U.S. Senators Roger Wicker (R-Miss) and Cindy Hyde-Smith (R-Miss.) on Tuesday night voted in favor of bipartisan criminal justice reform legislation aimed at reducing inmate recidivism and reforming federal sentencing guidelines while protecting the public called the “First Step Act.”
The First Step Act of 2018 (S.3649) would authorize programs to reduce the risk of prisoners committing new crimes after leaving prison. The measure passed on a 87-12 vote after the legislation was strengthened to address the concerns of the law enforcement community. It has been endorsed by President Trump, Governor Bryant, and other Mississippi leaders representing a wide variety of law enforcement and faith-based organizations.
“I believe in a strong criminal justice system that holds offenders accountable and keeps Americans safe,” Wicker said. “With unacceptably high rates of released prisoners returning to jail, it is clear we can do better to help these individuals change their lives before they reenter our communities. The ‘First Step Act’ will better prepare inmates to return to society, which will reduce crime and recidivism rates. This legislation is proof we can be tough on crime and more compassionate to those who deserve a second chance.”
Last month, Wicker and Hyde-Smith participated in a roundtable discussion in Gulfport on the need for criminal justice reform with President Trump, Vice President Mike Pence, and U.S. Senator Lindsey Graham, R-S.C., Governor Phil Bryant, and other Mississippi leaders.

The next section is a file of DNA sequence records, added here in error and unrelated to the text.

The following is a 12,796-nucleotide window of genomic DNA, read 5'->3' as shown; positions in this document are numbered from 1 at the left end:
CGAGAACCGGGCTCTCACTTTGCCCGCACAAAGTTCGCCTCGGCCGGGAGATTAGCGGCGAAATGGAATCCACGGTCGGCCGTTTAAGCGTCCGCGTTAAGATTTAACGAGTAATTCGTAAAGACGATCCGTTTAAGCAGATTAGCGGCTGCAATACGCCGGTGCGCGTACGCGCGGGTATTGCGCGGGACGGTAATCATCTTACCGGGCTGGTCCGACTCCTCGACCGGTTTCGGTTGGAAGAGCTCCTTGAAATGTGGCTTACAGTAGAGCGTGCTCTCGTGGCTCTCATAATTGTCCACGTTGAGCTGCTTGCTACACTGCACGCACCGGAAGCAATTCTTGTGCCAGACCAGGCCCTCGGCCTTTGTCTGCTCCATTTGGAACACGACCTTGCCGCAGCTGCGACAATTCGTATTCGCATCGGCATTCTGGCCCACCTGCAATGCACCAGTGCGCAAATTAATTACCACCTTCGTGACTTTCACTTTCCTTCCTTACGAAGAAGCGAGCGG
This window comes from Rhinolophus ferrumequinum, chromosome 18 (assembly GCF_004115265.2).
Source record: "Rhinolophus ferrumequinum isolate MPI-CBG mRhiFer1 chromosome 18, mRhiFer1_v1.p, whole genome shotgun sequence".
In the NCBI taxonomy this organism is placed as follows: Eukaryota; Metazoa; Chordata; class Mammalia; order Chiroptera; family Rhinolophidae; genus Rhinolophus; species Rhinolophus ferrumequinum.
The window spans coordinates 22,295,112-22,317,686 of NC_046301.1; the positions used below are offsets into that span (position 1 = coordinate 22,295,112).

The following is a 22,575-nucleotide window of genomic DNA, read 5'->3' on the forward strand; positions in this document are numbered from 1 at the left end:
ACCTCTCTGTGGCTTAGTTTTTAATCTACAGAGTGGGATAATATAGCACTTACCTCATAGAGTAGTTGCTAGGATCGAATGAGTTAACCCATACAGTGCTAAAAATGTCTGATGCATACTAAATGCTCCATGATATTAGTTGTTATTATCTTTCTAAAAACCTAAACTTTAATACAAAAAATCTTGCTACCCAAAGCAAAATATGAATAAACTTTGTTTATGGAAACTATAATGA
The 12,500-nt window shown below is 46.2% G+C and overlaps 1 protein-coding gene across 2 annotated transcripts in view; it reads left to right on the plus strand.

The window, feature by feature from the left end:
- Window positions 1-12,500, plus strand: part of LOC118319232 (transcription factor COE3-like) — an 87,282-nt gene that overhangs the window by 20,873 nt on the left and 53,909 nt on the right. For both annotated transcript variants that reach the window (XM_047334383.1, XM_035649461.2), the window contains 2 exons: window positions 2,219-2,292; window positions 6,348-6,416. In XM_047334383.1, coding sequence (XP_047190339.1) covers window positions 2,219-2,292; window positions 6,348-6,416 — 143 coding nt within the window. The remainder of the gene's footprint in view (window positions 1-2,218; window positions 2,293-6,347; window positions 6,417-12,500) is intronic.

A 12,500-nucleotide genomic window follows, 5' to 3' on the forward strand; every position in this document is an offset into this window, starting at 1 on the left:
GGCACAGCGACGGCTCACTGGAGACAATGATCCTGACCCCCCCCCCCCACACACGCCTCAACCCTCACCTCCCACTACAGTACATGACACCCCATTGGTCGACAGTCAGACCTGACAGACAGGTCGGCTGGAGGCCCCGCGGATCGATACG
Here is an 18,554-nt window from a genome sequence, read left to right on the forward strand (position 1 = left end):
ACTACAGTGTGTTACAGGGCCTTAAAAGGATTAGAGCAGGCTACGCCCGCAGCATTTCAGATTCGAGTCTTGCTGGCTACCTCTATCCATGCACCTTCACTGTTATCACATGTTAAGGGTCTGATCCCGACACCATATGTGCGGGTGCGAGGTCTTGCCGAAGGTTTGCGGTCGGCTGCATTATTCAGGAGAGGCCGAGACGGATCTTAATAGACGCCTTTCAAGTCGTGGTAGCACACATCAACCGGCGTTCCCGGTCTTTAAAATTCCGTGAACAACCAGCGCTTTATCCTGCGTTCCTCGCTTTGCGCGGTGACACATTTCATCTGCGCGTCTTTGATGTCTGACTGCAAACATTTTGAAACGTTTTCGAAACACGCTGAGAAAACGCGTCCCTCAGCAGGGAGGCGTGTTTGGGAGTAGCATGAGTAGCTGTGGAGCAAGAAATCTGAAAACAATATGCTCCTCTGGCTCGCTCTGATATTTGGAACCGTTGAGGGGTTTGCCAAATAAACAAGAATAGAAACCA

Congratulations, Mr. President. It has been an honor for us to work with you and others such as @SenHydeSmith and @SenatorWicker on this issue to Make America Great Again. #MAGA https://t.co/IaZK1UCG83
— Phil Bryant (@PhilBryantMS) December 19, 2018
“Mississippi is making progress on criminal justice reform, and this bill is a solid step toward making much-needed reforms on the federal level,” Hyde-Smith said. “Prisoners, who have a low risk of recidivism, may use this bill to earn an earlier release, but only after meeting criteria that can help them lead productive lives after their incarceration. These changes should, in the end, be good for taxpayers and our society overall.”
The bill would provide workforce training opportunities for eligible inmates to prepare for life after prison, while also making commonsense reforms to certain federal sentencing guidelines. Faith-based anti-recidivism programs are embraced in the bill, as are steps to enhance officer safety.
Importantly, the legislation includes a detailed list of offences that would disqualify an inmate from receiving time credits and other benefits in the bill. It would, for example, ensure criminal illegal immigrants or dangerous offenders, including those who have committed crimes against children or with violent firearm offenses, cannot benefit from these reforms
Senator Cindy Hyde-Smith and Roger Wicker Press Release